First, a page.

Also, he associates the sound of your voice with security and protection, and that should calm him down too.
Post-bath, have a “party.” Once you’re done with your dog’s bath time, do something he really likes such as playing tug of war.
Your dog will connect bath time with fun time, and he’ll become happier about taking a bath.
RELATED: How to Get Your Dog to Love Bathing
Teach a puppy before he’s twelve weeks old
If you have a puppy, start as early as possible teaching him that bath time is fun.
Between three and twelve weeks, puppies are very open to new experiences. A calm, soothing bath in a quiet environment can be very pleasant for him.
Puppies tend to be wild, so make sure bath time is in a calm environment without distractions so he doesn’t get overexcited and overstimulated.
Remember, though, that puppies can’t control their temperature very well. Make sure he doesn’t get cold.
Make bath time therapeutic for an elderly or disabled dog
If you have an elderly or disabled dog, he might not be too keen on taking a bath because of joint pain or just generalized stiffness.
If that’s the case, make bath time therapeutic. Use warm water but make sure it’s not too hot.
Dogs have more sensitive skin than we do, and water that’s too hot will hurt them.
Turn bath time into massage therapy so your elderly dog won’t associate pain with a bath.
In fact, he’ll begin to look forward to a bath as a way to relax and ease some of the joint pain and stiffness. Warm water and a gentle massage do wonders for aching joints.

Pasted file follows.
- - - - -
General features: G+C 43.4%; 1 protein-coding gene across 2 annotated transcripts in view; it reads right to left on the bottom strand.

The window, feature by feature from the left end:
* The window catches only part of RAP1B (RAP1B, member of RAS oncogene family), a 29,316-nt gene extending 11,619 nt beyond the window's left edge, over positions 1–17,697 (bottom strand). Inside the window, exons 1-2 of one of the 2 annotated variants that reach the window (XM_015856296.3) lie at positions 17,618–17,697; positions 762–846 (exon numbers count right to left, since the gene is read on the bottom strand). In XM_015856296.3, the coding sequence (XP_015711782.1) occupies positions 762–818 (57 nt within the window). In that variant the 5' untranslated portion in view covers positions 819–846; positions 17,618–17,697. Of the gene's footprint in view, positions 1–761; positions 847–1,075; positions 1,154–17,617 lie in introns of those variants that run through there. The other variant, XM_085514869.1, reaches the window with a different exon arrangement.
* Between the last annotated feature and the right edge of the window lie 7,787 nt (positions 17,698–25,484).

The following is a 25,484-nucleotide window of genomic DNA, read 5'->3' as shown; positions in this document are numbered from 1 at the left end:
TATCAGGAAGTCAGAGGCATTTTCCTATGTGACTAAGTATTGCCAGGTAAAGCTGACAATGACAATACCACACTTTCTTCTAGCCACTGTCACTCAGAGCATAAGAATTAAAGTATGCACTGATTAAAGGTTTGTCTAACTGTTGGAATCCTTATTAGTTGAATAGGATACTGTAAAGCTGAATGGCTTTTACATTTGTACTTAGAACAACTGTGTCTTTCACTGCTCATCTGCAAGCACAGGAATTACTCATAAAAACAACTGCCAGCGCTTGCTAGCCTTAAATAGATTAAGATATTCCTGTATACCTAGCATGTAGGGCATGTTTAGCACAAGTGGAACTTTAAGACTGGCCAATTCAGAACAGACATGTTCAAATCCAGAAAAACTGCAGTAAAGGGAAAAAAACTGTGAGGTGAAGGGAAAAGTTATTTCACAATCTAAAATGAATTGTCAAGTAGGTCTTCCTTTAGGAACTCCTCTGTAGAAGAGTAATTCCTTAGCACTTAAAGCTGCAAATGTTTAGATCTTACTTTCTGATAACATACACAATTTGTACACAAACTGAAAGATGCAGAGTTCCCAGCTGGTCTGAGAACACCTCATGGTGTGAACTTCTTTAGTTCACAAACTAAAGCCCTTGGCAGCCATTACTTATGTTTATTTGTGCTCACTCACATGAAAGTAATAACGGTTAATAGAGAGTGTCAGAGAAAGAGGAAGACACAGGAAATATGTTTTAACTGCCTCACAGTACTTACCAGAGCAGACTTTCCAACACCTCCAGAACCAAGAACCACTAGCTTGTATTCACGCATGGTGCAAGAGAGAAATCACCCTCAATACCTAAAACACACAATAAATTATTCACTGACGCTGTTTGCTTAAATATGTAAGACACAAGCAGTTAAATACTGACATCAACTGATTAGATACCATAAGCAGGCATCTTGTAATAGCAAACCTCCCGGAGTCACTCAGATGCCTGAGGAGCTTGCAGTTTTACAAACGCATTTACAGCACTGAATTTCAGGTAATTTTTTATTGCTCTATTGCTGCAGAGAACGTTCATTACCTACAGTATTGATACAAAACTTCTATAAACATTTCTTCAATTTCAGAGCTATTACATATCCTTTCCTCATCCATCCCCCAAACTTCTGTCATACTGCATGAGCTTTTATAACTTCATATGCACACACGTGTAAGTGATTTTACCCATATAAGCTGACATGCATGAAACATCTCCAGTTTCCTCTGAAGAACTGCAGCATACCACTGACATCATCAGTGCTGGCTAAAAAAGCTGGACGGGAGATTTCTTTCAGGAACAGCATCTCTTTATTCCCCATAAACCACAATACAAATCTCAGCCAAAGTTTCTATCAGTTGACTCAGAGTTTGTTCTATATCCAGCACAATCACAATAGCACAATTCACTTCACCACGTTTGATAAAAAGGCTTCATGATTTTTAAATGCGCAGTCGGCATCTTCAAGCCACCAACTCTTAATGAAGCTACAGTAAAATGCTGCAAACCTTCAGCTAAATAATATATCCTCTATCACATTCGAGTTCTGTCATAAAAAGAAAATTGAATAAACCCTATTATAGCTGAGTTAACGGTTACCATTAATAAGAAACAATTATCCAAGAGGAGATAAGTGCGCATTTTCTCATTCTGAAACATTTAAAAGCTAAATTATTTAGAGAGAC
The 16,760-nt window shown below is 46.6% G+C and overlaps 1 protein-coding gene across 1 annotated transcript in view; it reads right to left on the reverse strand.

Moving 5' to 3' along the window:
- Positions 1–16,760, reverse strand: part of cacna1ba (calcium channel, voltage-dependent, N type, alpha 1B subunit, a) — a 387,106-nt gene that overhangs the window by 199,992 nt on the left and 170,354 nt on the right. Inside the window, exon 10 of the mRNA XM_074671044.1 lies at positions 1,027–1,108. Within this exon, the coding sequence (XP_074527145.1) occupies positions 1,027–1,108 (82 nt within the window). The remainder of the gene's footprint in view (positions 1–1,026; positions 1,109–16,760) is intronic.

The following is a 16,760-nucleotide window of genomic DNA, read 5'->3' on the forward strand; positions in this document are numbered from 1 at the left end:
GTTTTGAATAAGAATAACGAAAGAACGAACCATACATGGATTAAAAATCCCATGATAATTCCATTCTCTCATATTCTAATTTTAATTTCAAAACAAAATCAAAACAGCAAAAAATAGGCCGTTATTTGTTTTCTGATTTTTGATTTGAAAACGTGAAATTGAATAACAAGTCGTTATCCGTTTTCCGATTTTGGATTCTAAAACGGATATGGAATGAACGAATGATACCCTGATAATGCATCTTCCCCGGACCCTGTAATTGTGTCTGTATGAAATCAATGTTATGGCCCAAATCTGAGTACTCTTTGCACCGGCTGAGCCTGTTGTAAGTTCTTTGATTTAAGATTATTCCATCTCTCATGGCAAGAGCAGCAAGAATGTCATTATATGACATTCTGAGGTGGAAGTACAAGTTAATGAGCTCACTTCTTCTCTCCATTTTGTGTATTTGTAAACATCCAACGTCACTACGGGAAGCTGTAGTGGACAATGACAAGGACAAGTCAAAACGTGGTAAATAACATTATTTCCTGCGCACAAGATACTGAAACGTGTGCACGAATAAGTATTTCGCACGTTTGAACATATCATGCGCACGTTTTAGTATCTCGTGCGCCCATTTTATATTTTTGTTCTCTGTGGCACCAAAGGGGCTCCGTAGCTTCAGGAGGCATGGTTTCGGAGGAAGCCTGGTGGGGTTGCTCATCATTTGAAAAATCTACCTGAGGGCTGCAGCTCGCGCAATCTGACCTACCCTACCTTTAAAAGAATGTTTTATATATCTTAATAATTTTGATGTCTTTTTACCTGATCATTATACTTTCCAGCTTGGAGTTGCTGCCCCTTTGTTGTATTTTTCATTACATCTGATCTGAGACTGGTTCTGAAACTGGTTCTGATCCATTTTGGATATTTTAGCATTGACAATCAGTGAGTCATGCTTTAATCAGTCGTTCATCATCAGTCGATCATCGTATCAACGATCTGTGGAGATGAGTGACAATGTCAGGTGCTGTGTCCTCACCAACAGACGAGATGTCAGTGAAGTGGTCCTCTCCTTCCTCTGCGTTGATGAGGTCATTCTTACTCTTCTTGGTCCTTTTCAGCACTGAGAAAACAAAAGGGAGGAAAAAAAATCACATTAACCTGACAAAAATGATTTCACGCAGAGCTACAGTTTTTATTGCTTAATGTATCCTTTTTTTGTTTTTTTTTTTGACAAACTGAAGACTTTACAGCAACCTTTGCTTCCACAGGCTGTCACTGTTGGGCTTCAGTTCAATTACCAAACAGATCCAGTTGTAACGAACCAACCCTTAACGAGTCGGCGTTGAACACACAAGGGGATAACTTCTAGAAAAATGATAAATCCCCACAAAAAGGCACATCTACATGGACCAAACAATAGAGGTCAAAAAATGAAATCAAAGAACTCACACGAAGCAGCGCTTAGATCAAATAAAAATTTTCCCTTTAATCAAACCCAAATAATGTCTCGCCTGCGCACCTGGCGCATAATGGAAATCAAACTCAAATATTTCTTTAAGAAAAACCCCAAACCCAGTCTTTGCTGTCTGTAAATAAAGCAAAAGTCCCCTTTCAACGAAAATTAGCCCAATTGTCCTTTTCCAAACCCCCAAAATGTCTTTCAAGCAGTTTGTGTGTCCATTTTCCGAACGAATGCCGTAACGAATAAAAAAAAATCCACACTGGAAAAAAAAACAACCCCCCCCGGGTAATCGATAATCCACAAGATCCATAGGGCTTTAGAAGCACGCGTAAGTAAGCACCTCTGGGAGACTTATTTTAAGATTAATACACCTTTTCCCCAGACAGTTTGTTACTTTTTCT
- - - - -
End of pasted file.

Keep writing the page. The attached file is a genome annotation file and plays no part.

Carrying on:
Make it obvious you’re having fun
Make sure your dog knows that you’re having fun. Don’t make it a do-or-die scenario. Act excited about bath time.
Sometimes dogs pick up on our emotions because we’re the closest people to them.
If you’re impatient and act like you dread bath time too, your dog will view it in the same negative way.
Why does your dog continue to act afraid or irritated?
If your dog is showing apprehension at bath time, find out why. Observe his behavior. Could it be that he doesn’t like water? Is the water too warm or too cold?
There could be a concrete reason why he’s hesitant about bath time that when corrected, clears the way for your dog to love it.
RELATED: 2015 Top 5 Best Grooming Tables
Relax your dog beforehand by brushing him
Another way to encourage your dog to love baths is to relax him beforehand. Brushing your dog before a bath is very important; don’t forget to do it.
It helps remove mats and tangles before they become even more difficult to get out. But brushing also has a secondary purpose.
It’s the first step of grooming and can set the tone for bath time. Keep your dog calm during brushing by petting him, talking soothingly, and giving him the occasional treat.
Then, when you put him in the tub, he’s already enjoying himself.
If you plop him in there unceremoniously after a rushed, rough brushing, you’re likely to have a bad time.
Has your dog done everything he needs to do?
Our last tip is to make sure that all of your dog’s needs are met before you start the bath.
Make sure that he has used the bathroom, eaten, and in general completed his normal needs.
Then your dog won’t be distracted or nervous during grooming. His full attention can be focused on bath time and enjoying himself.
Bath time doesn’t have to be frustrating drudgery. It can be loads of fun when you do it right and know how to make sure your dog isn’t nervous or anxious.
Start bathing your dog as early as possible so that he gets used to it, which makes your job easier. And don’t forget to have fun!